As predicted by marketinglaw, the Electoral Commission has come out firmly against any code regulation of party political advertising in the UK. We report and analyse the sometimes shaky reasoning.
Topic: Party political advertising
Who: The Electoral Commission
Where: The UK
When: July 2004
The Electoral Commission has concluded that it would be "inappropriate and impractical" for party political advertising to be covered by either the CAP Code or any other code of practice.
Political advertising fell outside the remit of the CAP Code of Advertising and thus outside any advertising code, in 1999. The Committee on Standards in Public Life had since called for a political advertising code to be drawn up, but the Electoral Commission has concluded after due deliberation that given the "often subjective nature" of political claims, it would not be a good idea to seek to control misleading or untruthful political advertising.
For political ads that might offend against common standards of decency, a code might be in the public interest by protecting against offensive material. However, for many forms of paid-for advertising, the Commission thought existing editorial controls already provided a check on material that might be inappropriate, with newspapers often refusing to carry such material if they felt it went over the line.
There would also be practical difficulties, the Commission reported. For instance, there would be challenges in delivering sufficiently prompt adjudications for them to be of value. Furthermore, even if a workable system could be established, very significant resources would be required to make such a system effective, particularly if the code extended to all political advertising from local to national level. There would also be the danger of politically motivated and/or spurious complaints and since the only realistic sanction for breach of a code would be adverse publicity, the Commission was not convinced that this would be a sufficient deterrent.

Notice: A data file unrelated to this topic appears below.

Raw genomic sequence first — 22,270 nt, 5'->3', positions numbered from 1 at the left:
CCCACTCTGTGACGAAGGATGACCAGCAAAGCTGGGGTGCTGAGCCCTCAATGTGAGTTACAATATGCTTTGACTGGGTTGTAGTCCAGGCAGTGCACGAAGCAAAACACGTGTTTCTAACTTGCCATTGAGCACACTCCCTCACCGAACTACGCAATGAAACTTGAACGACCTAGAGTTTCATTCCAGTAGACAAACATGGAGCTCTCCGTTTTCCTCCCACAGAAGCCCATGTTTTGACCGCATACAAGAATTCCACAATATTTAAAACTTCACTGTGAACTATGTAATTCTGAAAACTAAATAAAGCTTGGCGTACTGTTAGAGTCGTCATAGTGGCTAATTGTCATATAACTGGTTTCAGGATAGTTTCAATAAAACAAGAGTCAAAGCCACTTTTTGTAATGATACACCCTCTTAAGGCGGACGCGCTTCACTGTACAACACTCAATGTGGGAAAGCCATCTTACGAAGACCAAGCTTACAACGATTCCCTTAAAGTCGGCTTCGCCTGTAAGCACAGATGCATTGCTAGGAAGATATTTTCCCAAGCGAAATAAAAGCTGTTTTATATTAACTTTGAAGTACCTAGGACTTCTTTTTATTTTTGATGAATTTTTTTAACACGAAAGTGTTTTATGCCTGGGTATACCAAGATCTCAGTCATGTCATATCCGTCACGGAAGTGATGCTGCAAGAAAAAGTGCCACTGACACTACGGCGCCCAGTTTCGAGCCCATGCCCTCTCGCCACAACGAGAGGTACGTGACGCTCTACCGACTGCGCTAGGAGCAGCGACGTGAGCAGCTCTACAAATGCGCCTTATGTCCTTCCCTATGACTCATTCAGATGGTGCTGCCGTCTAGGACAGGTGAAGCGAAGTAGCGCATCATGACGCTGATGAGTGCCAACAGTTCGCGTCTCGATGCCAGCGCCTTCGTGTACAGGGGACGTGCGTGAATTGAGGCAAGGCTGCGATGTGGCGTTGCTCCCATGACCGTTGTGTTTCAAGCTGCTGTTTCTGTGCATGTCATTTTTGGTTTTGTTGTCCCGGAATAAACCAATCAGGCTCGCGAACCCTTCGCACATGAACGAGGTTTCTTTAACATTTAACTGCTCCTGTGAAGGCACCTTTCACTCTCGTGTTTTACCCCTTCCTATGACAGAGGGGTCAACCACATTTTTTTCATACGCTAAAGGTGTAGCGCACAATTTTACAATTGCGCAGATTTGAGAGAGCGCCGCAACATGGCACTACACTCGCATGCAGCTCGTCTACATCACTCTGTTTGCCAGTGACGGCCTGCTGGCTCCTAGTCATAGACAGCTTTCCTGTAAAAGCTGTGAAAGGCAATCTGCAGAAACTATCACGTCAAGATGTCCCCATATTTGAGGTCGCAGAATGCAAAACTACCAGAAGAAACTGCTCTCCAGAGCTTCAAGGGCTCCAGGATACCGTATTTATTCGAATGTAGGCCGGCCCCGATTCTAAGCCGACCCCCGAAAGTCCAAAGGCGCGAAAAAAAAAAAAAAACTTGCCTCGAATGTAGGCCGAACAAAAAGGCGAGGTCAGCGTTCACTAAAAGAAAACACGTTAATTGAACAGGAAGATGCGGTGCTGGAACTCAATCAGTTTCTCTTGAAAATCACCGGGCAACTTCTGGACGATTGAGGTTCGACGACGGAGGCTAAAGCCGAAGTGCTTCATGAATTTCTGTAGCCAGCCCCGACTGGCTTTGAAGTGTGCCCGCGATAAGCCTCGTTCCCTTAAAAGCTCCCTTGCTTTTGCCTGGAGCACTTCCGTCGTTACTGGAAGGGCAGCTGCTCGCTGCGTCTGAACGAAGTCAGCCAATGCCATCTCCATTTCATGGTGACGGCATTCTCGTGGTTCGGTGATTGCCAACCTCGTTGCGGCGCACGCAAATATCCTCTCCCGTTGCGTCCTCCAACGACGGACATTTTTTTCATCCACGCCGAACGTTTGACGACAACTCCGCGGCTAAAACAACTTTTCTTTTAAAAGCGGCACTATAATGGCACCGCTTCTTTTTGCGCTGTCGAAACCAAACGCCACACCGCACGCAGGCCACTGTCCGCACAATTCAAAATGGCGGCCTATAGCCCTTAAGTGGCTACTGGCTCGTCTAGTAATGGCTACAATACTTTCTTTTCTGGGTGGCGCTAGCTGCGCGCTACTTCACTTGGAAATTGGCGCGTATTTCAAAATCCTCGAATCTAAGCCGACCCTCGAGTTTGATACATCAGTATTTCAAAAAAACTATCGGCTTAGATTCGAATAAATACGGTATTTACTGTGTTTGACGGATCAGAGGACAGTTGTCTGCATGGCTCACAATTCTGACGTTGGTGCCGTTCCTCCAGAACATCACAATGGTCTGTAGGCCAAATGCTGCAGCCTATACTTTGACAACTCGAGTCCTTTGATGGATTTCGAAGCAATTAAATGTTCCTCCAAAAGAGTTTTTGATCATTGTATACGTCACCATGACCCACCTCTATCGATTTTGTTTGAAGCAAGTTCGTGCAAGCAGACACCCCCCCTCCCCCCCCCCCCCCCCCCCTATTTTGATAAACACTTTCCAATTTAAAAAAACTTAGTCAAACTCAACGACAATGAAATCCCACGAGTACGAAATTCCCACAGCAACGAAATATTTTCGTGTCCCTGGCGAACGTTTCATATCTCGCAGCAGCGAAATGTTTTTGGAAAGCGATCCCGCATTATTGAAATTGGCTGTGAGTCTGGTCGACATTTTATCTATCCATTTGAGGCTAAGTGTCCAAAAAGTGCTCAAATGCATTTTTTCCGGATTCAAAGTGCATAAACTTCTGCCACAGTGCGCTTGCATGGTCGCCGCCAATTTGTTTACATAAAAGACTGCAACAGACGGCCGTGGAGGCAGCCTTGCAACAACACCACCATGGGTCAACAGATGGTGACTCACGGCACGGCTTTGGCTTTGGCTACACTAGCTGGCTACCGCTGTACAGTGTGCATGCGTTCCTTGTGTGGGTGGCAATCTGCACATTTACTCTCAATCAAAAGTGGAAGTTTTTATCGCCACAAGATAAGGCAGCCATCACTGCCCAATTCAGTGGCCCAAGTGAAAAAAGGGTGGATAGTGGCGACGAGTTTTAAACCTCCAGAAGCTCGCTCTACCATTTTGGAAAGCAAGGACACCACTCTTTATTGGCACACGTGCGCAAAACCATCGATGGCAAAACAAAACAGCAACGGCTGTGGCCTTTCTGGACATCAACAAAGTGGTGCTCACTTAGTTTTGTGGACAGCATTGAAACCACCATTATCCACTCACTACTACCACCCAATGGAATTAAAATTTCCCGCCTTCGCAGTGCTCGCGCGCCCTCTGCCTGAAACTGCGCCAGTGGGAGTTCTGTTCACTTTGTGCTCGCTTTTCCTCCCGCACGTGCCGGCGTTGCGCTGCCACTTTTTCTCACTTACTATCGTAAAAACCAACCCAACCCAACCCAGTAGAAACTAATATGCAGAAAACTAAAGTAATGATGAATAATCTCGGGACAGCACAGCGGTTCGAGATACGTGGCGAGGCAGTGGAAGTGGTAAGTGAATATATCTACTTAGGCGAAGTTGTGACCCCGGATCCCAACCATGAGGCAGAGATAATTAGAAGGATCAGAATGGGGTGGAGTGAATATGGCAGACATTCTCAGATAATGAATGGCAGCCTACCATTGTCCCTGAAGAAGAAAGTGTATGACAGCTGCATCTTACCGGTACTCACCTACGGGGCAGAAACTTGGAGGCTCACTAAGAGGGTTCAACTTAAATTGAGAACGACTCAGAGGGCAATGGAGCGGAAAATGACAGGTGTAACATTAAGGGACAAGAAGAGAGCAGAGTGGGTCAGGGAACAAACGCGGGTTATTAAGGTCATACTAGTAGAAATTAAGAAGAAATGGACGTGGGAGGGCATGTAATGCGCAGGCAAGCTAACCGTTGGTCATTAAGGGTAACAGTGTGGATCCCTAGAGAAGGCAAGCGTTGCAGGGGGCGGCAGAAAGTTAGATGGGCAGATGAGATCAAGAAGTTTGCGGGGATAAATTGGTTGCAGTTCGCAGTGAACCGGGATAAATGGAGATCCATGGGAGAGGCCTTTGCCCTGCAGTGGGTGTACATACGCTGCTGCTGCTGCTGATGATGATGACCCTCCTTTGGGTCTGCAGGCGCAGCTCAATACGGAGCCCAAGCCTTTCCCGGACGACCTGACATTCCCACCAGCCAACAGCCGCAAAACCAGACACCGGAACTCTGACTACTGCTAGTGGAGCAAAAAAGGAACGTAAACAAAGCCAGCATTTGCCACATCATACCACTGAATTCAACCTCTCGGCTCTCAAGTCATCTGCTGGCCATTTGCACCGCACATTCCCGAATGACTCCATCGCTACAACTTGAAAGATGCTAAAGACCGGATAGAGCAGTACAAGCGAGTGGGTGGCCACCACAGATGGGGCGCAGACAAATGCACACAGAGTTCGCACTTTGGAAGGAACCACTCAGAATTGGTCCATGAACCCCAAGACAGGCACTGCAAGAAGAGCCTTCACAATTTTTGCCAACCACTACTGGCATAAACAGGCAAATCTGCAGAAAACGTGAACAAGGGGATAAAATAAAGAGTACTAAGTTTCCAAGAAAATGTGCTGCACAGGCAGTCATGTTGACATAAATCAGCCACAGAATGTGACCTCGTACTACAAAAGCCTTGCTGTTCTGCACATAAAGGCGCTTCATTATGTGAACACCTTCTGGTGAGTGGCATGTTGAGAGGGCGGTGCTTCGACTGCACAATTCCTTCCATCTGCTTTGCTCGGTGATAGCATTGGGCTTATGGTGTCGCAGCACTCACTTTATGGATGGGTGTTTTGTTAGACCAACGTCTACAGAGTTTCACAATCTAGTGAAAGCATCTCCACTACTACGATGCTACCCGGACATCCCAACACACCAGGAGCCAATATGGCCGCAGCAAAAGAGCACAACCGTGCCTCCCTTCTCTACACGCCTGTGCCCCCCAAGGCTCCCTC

Why this matters:
The only political parties who responded to the Commission's call for comments were the Liberal Democrats, Plaid Cymru and the Conservative Party. The first two indicated their support for a code, whilst the Tories said that they would not adhere to one. The Labour party and the SNP failed to respond.
Many of the reasons given by the Commission for its conclusions seem limp. To say that adverse publicity would be an insufficient deterrent is interesting to say the least, given that this is the only real deterrent for most advertisers when it comes to the current CAP/ASA self regulatory system for non-broadcast advertising, regarded by many as the most effective self regulatory advertising control system in the world.
Similarly, to refuse to introduce a system for regulating ads because it would be incapable of delivering swift adjudications is odd, given that the Advertising Standards Authority is not known for its super-rapid processing of complaints. A recent crop of July reports, for example, included without explanation or apology an upheld complaint in respect of a winter bath sale. Granted complaints are normally processed a fair bit quicker than this, but months rather than weeks quite often do pass by before an adjudication is reached and there appears to be no clamour for speedier decisions and no demand that the system be scrapped on this account.
The Commission's report closes with a "recommendation" that political advertisers be guided by the principle in the CAP Code that all marketing communications should be prepared "with a sense of responsibility to consumers and society." High-flown words, but the next general election will be the test of whether political advertising will follow the Commission's "recommendation."